Home > LSCF, Statistics > Lines, Sines, and Curve Fitting 16: Wavelets

## Lines, Sines, and Curve Fitting 16: Wavelets

2011 February 20

Wherein I extend the simple Fourier analysis in Lines, Sines, and Curve Fitting 15 – Periodic Noise to Morlet Wavelet analysis via the R package dplR, also known as the “Dendrochronology Program Library in R”

Take a sign wave with a monotonically increasing period. Period at the beginning of the series is 45 years. Every period thereafter increases by 5 years: 45,50,55,60,65,70,and a bit of 75.

Our old friend, the Fourier transform, appears to give a pretty sharp spike for the period … but what is the period?

Looking at various intensity thresholds, we see different results:
```> 1/sp\$freq[sp\$spec>2] [1] 72.00000 60.00000 51.42857 45.00000 40.00000 > 1/sp\$freq[sp\$spec>10] [1] 72.00000 60.00000 51.42857 > 1/sp\$freq[sp\$spec>20] [1] 60 > 1/sp\$freq[sp\$spec>30] [1] 60```

Sixty years might not be wrong, but it isn’t right either. We know that the period varies from 45 to 75 years; we coded it that way. So while 60 might be a reasonable average, it doesn’t really give us the flavor of the period changes over time. For that, we turn to the Morlet wavelet analysis.

Below we graph the Morlet Wavelet analysis. Notice that the period intensity is shown as a band of values (see red bands) that vary (slowly increasing) over time.

The package also allows us to display the probability related with the various periods tested. In the following chart: white = 0% – 50%, blue = 50% – 75%, green = 75% – 90%, and red = 90% – 99%.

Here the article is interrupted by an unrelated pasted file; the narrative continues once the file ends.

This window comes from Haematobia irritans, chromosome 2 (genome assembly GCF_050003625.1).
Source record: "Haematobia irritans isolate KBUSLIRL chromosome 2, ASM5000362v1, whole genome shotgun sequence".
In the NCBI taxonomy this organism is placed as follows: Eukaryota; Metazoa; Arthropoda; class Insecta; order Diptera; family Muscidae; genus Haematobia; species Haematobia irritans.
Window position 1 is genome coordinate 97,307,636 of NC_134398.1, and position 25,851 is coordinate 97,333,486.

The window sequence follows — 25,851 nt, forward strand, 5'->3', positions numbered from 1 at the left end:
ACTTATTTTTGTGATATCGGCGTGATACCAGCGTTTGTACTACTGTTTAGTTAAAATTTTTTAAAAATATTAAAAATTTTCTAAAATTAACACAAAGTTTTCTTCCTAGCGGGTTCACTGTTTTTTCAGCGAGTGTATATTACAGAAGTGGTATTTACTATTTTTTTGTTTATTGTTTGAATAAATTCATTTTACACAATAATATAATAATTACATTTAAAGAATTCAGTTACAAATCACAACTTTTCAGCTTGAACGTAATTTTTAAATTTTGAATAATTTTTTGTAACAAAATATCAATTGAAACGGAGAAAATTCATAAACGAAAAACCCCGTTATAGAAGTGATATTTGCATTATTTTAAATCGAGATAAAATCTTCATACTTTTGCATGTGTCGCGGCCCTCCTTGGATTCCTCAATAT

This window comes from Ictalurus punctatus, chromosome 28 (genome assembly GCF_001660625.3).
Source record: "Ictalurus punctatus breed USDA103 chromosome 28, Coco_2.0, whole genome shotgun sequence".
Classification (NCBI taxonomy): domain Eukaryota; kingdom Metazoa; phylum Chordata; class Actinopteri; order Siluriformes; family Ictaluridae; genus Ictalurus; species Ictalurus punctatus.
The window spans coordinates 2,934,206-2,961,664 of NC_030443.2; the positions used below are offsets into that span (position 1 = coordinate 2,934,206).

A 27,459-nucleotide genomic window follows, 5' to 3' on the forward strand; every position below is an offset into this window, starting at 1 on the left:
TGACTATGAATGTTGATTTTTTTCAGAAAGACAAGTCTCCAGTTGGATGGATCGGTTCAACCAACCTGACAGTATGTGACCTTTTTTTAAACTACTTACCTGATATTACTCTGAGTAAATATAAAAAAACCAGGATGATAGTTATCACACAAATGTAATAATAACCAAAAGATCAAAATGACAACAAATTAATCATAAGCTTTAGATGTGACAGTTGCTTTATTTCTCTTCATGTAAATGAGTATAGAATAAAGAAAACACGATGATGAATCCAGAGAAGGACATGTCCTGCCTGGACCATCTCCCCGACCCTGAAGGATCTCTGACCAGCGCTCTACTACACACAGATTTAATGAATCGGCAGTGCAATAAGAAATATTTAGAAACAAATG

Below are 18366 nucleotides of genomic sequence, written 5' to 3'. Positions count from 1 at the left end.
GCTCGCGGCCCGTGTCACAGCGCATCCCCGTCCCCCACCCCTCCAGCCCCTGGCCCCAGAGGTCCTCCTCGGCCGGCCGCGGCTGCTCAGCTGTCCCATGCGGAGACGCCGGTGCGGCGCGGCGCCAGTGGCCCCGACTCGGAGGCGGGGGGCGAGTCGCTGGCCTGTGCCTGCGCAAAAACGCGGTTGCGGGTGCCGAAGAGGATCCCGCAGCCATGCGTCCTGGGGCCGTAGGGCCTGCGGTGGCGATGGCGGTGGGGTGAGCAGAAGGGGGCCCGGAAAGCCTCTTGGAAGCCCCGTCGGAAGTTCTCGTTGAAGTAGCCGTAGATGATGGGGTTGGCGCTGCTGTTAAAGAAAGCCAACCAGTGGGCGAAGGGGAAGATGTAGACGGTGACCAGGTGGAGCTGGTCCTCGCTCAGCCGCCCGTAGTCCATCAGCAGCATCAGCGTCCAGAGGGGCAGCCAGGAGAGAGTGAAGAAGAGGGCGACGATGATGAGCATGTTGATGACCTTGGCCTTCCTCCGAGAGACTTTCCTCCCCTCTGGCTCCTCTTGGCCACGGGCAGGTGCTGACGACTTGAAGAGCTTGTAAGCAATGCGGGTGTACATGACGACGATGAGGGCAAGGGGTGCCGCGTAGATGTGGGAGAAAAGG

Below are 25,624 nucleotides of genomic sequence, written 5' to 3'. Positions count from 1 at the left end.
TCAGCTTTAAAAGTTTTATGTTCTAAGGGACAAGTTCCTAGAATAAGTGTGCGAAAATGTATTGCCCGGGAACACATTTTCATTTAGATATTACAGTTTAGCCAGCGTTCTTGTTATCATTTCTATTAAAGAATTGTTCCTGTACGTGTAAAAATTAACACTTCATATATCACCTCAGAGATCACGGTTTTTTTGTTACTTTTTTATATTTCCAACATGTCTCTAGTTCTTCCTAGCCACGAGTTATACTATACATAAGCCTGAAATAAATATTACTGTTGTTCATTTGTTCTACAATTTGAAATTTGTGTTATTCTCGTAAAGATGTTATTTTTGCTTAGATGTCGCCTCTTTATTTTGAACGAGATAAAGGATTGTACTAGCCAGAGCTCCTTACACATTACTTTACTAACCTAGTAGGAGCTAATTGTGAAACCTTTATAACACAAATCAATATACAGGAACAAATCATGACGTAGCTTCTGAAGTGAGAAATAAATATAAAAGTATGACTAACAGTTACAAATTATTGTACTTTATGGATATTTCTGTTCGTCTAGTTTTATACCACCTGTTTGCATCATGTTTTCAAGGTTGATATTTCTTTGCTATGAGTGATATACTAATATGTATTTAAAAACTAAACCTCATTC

We repeat the above with a noisy amplitude and gaussian noise added to each sample point.

The fourier spectrum intensity.

Note that the added noise generates spurious low frequency hits* and broadens the power spectrum band, leading to more hits at a given intensity threshold.
```> 1/sp\$freq[sp\$spec>2] [1] 180.000000 72.000000 60.000000 51.428571 45.000000 36.000000 [7] 30.000000 18.000000 11.250000 10.285714 9.473684 9.000000 [13] 8.780488 5.714286 5.625000 5.217391 4.615385 4.556962 [19] 3.272727 3.157895 2.706767 2.608696 2.571429 2.278481 [25] 2.022472 > 1/sp\$freq[sp\$spec>10] [1] 60.00000 51.42857 45.00000 > 1/sp\$freq[sp\$spec>20] [1] 60 > 1/sp\$freq[sp\$spec>30] [1] 60 > # [1] 60```

* Notice that the spurious low frequency noise generates fairly high probabilities (> 50%). Recall: white = 0% – 50%, blue = 50% – 75%, green = 75% – 90%, and red = 90% – 99%.

Script is here

Update: Noticed this comment from Aug 2010 regarding spurious low freq noise. Had to tweak the code slightly.

library(“dplR”)
m1 <- morlet(y=rnorm(99,0,82),x=1901:1999,p2=5,siglvl=0.95)
wavelet.plot(m1)

m2 <- morlet(arima.sim(list(order = c(1,0,0),ar=.1), n = 99, rand.gen=rnorm, sd=82),1901:1999,p2=5,siglvl=0.95)
wavelet.plot(m2)